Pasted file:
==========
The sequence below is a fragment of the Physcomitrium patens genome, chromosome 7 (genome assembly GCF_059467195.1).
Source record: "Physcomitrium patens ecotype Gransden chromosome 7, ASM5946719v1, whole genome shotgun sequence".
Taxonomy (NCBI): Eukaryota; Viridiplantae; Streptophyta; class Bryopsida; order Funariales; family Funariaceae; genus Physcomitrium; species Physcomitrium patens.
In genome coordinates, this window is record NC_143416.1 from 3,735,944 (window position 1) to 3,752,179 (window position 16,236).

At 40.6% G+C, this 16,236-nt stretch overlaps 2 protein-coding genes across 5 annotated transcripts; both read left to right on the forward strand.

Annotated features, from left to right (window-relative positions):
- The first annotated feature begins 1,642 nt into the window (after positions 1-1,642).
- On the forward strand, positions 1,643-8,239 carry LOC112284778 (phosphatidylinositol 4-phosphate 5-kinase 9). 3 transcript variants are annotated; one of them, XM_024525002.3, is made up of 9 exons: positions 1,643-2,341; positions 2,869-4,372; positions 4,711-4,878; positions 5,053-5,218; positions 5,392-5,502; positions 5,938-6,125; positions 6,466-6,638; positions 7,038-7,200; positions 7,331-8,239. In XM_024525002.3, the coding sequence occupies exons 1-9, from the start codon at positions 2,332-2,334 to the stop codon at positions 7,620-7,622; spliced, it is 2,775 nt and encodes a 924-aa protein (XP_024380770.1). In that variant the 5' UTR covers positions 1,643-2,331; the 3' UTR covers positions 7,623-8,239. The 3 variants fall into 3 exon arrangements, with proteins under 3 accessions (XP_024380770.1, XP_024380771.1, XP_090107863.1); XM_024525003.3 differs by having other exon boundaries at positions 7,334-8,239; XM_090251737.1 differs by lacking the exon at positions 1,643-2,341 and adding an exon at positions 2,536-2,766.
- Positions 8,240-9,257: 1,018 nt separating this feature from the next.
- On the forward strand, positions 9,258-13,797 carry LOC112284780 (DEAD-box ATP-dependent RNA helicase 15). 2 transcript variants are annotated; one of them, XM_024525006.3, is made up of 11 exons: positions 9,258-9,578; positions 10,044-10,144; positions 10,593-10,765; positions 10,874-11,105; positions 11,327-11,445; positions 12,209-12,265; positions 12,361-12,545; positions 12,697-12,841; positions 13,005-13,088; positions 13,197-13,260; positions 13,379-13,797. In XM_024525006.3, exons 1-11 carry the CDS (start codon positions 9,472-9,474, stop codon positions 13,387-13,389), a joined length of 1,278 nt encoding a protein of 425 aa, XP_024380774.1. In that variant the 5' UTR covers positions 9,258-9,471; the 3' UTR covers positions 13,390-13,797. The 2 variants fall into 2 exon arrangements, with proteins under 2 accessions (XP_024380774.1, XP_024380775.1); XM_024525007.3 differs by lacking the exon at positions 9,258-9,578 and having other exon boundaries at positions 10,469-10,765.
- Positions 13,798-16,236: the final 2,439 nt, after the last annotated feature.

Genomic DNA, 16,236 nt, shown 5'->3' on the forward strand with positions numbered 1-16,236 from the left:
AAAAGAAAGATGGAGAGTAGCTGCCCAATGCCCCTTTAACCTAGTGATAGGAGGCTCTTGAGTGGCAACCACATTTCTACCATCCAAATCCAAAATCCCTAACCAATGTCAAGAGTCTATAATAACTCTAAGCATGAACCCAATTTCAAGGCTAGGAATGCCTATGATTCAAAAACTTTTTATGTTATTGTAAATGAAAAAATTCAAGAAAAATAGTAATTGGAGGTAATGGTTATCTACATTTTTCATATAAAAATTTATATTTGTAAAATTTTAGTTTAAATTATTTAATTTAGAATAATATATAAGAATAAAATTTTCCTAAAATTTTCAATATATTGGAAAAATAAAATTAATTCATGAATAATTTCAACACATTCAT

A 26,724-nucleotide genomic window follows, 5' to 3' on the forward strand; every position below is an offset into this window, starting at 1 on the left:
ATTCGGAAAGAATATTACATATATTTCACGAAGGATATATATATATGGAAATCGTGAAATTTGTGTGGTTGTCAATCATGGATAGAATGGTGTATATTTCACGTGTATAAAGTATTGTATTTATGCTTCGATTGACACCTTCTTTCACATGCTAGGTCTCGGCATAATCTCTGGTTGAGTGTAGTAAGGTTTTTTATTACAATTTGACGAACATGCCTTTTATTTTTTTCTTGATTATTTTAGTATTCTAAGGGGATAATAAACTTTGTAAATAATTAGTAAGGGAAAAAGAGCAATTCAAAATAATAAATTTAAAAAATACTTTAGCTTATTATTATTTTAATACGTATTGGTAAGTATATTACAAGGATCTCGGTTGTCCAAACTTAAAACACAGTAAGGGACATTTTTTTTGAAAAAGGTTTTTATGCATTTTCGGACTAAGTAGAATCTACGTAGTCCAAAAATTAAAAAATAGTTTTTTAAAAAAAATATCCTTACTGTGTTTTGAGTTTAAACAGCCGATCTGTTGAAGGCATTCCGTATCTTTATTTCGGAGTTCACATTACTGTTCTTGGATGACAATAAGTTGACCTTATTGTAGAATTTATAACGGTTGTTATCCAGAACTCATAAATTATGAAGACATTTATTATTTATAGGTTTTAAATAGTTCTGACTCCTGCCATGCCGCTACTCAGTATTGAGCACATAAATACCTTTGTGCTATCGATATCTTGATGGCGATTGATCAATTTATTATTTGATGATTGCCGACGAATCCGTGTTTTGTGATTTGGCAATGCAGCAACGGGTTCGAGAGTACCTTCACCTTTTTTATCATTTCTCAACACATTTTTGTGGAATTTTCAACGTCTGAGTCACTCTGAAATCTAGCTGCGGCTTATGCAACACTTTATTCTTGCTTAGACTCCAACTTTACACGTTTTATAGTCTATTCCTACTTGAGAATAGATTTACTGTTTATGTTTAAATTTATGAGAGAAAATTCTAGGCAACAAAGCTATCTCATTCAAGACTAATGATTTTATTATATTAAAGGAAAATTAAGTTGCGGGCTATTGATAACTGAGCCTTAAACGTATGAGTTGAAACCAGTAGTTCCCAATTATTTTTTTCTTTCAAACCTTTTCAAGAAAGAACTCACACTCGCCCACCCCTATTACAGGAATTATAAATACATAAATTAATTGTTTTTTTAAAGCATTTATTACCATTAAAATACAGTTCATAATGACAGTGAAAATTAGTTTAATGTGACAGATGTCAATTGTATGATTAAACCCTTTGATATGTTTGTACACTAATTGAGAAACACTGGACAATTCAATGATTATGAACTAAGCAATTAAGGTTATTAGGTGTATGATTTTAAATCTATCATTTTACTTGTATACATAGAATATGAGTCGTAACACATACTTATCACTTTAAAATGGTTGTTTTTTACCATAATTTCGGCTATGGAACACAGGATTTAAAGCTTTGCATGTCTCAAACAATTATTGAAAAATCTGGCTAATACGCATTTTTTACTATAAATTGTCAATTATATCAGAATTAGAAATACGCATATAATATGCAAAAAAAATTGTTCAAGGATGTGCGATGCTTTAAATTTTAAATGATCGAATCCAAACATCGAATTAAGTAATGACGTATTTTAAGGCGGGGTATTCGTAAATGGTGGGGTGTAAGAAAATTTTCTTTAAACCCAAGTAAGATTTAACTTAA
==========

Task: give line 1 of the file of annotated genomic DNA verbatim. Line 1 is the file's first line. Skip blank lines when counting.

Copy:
The sequence below is a fragment of the Physcomitrium patens genome, chromosome 7 (genome assembly GCF_059467195.1).